of a "grave crime"

INTERNATIONAL ORGANIZATIONS AND PERSONNEL

o The United Nations


(US-UN Headquarters Agreement, and the Convention on Privileges and Immunities of the
U.N.)

a juridical person

property is immune

premises are inviolable

tax exempt

o Diplomatic Representatives to the UN


(US-UN Headquarters Agreement, and the Convention on Privileges and Immunities of the
U.N.)

immune from spoken and written word limitations

privileges enjoyed in transit to and from sessions

free from arrest and detention

no seizure of baggage

inviolability of documents

immunity in US

if US recognizes the state of the representative, he or she is accorded the same


immunity as diplomats from states US recognizes

if US does NOT recognize, then the representative is only immune in


headquarters, residence, and official transit

o UN Organization Officials
(Convention on Privileges and Immunities of the U.N.)

immune from spoken and written word

immune for acts performed in official capacity

9. Emergency powers of the president vs National emergency


Theres a distinction between the Presidents authority to declare a state of national emergency and to
exercise emergency powers. The President has the power to declare a state of national emergency even
without authorization from Congress. The exercise of emergency powers, such as the taking over of privately
owned public utility or business affected with public interest, is a different matter. This requires a delegation from
Congress.

10: EMERGENCY under the Constitution:

a. Congress authorizes president president:

In times of war or other national emergency,

the Congress may, by law, authorize the President,

for a limited period and

subject to such restrictions as it may

prescribe, to exercise powers necessary and proper to carry out a

declared national policy.

TERMINATION: Unless sooner withdrawn by resolution of the Congress, such powers shall cease upon the next
adjournment thereof.

b. Exception to bill process

GR: No bill passed by either House shall become a law unless it has passed three readings on separate days,
and printed copies thereof in its final form have been distributed to its Members three days before its passage,

EXP: except when the President certifies to the necessity of its immediate enactment to meet a public calamity
or emergency

c. Temporary takeover of private properties

In times of national emergency,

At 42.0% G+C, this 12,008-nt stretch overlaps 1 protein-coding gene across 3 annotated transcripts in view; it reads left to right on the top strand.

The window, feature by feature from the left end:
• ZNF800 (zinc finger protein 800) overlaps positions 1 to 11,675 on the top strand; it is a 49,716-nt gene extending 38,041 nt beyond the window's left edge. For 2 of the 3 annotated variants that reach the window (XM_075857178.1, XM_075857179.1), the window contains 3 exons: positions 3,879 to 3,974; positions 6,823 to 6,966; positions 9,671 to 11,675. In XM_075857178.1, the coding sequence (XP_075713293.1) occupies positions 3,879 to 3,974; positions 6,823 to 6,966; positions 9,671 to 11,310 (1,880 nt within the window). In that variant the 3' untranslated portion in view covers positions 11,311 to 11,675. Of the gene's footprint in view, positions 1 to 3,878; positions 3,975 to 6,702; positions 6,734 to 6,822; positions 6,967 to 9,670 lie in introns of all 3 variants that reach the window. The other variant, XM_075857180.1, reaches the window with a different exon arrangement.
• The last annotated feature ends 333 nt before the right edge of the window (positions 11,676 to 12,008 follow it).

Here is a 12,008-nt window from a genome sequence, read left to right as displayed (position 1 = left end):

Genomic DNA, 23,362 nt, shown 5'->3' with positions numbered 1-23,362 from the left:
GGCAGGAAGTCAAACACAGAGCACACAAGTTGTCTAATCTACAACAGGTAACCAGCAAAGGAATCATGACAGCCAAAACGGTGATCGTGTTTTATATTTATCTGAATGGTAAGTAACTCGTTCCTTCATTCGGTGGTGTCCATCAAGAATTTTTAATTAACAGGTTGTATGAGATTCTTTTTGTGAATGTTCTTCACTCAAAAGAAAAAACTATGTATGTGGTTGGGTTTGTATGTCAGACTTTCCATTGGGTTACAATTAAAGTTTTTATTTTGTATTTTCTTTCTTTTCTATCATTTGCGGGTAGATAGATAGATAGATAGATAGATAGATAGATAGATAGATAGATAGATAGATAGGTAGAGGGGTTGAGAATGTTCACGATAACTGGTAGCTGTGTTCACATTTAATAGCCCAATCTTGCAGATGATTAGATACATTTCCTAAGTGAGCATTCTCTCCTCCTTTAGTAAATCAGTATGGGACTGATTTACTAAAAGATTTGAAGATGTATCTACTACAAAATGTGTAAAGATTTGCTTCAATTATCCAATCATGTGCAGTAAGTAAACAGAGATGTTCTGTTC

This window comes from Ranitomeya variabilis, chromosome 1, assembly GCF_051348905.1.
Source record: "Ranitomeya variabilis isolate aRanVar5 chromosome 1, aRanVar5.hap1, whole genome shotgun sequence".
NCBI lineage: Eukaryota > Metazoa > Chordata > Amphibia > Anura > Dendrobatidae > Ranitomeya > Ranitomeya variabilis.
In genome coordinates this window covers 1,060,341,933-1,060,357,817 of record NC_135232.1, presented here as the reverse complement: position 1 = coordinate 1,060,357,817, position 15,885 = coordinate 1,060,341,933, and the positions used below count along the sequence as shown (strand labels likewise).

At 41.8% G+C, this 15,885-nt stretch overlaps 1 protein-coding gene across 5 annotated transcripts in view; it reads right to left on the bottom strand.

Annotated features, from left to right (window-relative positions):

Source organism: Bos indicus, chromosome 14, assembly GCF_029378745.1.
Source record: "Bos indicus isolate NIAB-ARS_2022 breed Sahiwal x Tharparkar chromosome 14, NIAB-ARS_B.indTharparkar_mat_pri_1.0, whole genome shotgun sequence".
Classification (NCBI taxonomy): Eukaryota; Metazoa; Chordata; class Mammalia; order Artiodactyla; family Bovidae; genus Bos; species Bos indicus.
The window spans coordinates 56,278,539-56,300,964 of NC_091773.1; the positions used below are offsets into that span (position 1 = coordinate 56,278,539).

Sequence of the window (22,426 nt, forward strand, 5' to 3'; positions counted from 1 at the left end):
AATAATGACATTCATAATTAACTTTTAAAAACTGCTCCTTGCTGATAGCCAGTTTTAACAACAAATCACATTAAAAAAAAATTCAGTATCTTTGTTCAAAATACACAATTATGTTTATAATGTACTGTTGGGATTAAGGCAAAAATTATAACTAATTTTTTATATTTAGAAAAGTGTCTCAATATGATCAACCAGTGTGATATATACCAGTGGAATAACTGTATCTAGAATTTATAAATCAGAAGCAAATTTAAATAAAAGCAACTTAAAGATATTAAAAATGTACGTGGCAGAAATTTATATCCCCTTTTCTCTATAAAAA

when the public interest so requires,

the State may, during the emergency and under reasonable terms prescribed by it,

temporarily take over or direct the operation of any privately owned public utility or business affected with public
interest.

d. GR: The tour of duty of the Chief of Staff of the armed forces shall not exceed three years.

EXP: However, in times of war or other national emergency declared by the Congress, the President may extend
such tour of duty.

10: WAR under the Constitution:

a. The Philippines renounces war as an instrument of national policy

b. The Congress, by a vote of two-thirds of both Houses in joint session assembled, voting separately, shall
have the sole power to declare the existence of a state of war.
11. Rights of the Accused (Sec. 11 22, Art. III)
1. The right to free access to the courts and adequate legal assistance.
2. The right to be informed of his right to remain silent and to have counsel when under investigation for
the commission of an offense.
3. The right against the use of torture, force, violence, threat, intimidation, or any other means which
vitiates the free will.
4. The right against being held in secret, incommunicado, or similar forms of solitary detention;
5. The right to bail and against excessive bail.
6. The right to due process of law.
7. The right to presumption of innocence.
8. The right to be heard by himself and counsel.
9. The right to be informed of the nature and cause of the accusation against him.
10. The right to have speedy, impartial, and public trial.
11. The right to meet the witnesses face to face.
12. The right to have compulsory process to secure the attendance of witnesses and the production of